Where do you keep yours? At the back of the wardrobe, or up in the loft? Under the bed in the spare room, or perhaps hidden behind a load of clutter in the garage?
I'm talking about the box of mementoes you have for your first child, along with the much smaller boxes you keep for subsequent children (such is the nature of having kids). It's the box filled to the brim with nursery paintings, his first milk tooth, birthday cards, and all the rest of it.
Keeping a few mementoes for your child to look through when they're older is a great idea: but here's how to take it to the next level.
Email your kids
This might sound impersonal, but hear me out. When your child is born (or even before), set up an email address for them. Then, every time they do something funny, or draw you a cute picture, you can email it to them whilst it's fresh in your mind. You can even just write them a nice message: it takes seconds but will last forever.
Then, when your child is 18, give them the login details. Each of the hundreds of emails they'll find will be like opening an amazing gift.
Keep all their pocket rubbish
It's crazy the kinds of things you can find when emptying your child's pockets just before putting their clothes in the washing machine: buttons, notes, coins, ticket stubs, and so on. Without them knowing, keep it all in a jar and present it to them on a special occasion, such as their 18th birthday, or their wedding day. All of a sudden, that random tat has collectively become a stash of great memories.
'Open When' cards
No matter how hard you try to protect your son or daughter, there will be times in their life when they feel a bit down. Perhaps he's getting picked on at school, worrying about an exam, or nervous about a job interview.
He's never too old for your support, and that's where 'Open When' cards come in. Write a number of cards for specific occasions ('Open when you're feeling worried', or 'Open when you leave home') and he'll only be an envelope away from knowing how much you care.
Frame their favourite toy
The clue's in the title. Every child has that one toy they carry around wherever they go, and when they get too old for it the temptation is to chuck it in the bin. Instead, frame it, along with a photo of them enjoying playing with the toy, and it'll make a great wall feature.
Plant a tree together
It's so simple, yet so effective. Plant a seed with your child, and over the years nurture and water it as it grows into an impressive tree. Not only will it be a reminder of what you've both achieved together, but when you're gone it'll be an eternal memorial to a wonderful memory, and a wonderful parent.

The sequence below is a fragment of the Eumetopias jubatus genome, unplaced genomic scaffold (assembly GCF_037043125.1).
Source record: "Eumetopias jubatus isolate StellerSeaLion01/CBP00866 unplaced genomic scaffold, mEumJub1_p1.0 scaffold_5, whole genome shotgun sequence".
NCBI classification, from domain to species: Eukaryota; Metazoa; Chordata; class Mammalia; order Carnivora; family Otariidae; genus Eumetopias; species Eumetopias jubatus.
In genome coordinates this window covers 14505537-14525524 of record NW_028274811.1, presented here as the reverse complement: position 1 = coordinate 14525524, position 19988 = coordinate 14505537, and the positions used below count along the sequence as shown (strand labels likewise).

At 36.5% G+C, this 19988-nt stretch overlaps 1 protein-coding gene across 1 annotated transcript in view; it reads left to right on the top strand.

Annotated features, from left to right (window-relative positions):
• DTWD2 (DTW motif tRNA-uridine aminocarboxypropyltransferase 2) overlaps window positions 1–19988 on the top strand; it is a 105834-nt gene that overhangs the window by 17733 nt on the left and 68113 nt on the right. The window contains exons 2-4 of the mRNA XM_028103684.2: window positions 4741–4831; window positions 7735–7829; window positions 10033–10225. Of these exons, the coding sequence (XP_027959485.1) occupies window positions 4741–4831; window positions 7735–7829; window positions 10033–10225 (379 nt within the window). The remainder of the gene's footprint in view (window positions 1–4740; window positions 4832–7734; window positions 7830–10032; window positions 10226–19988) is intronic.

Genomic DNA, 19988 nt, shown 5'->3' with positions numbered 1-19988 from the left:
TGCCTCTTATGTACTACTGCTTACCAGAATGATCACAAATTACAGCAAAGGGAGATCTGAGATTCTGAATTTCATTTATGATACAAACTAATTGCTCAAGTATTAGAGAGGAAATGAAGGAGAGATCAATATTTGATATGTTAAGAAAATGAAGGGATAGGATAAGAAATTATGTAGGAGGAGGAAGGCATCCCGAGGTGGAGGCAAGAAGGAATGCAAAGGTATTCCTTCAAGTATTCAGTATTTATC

Ugly photo album
Photo albums filled with pictures of you as a baby are great, but after a while they can get a bit tedious. Instead, work on an album filled with those photos which usually get deleted right away: the one where you're half-blinking and look completely drunk, or the one where your child has filled his nappy at the moment the photo was taken. It'll be a hilarious gift when they're older.
Good times jar
There can be so many great memories you make with your kids that it can be easy to forget them. Not any more: whenever something good happens write it down and pop it in a jar. At the end of the year you and your child will have loads of little notes to open to make you both smile.
Blank wall photos
Every year take a photo of your child against a blank wall, and use the magic of PhotoShop (other, simpler imaging software is available) to write things on the wall which characterise your child in that year: 'Terry likes muddy puddles, wrestling, Spider-man, falling over in the snow', that kind of thing. Put them in an album for a great year-by-year gift charting your child's growth and loves.
Make a patchwork quilt
You know all those babygrows and tiny clothes you never wanted to throw away when your child grew out of them? Instead of just stuffing them in a box, cut up the fabric and turn it into a quilt for a blanket with a difference. If you're not great with a needle and thread, there are plenty of companies online who will do it for you.
Turn your voice into art
Soundwave art is simple but unique. All you do is record yourself saying something – 'I love you', for example – and you can get the soundwaves turned into canvas art, jewellery, and a whole range of other products. It's something your child can look at time and time again, and know that your voice created that pattern.
Have you done anything like this? What mementoes have you kept and what do you regret chucking out?
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Are we creating real memories for our children or are we too busy posting updates online?
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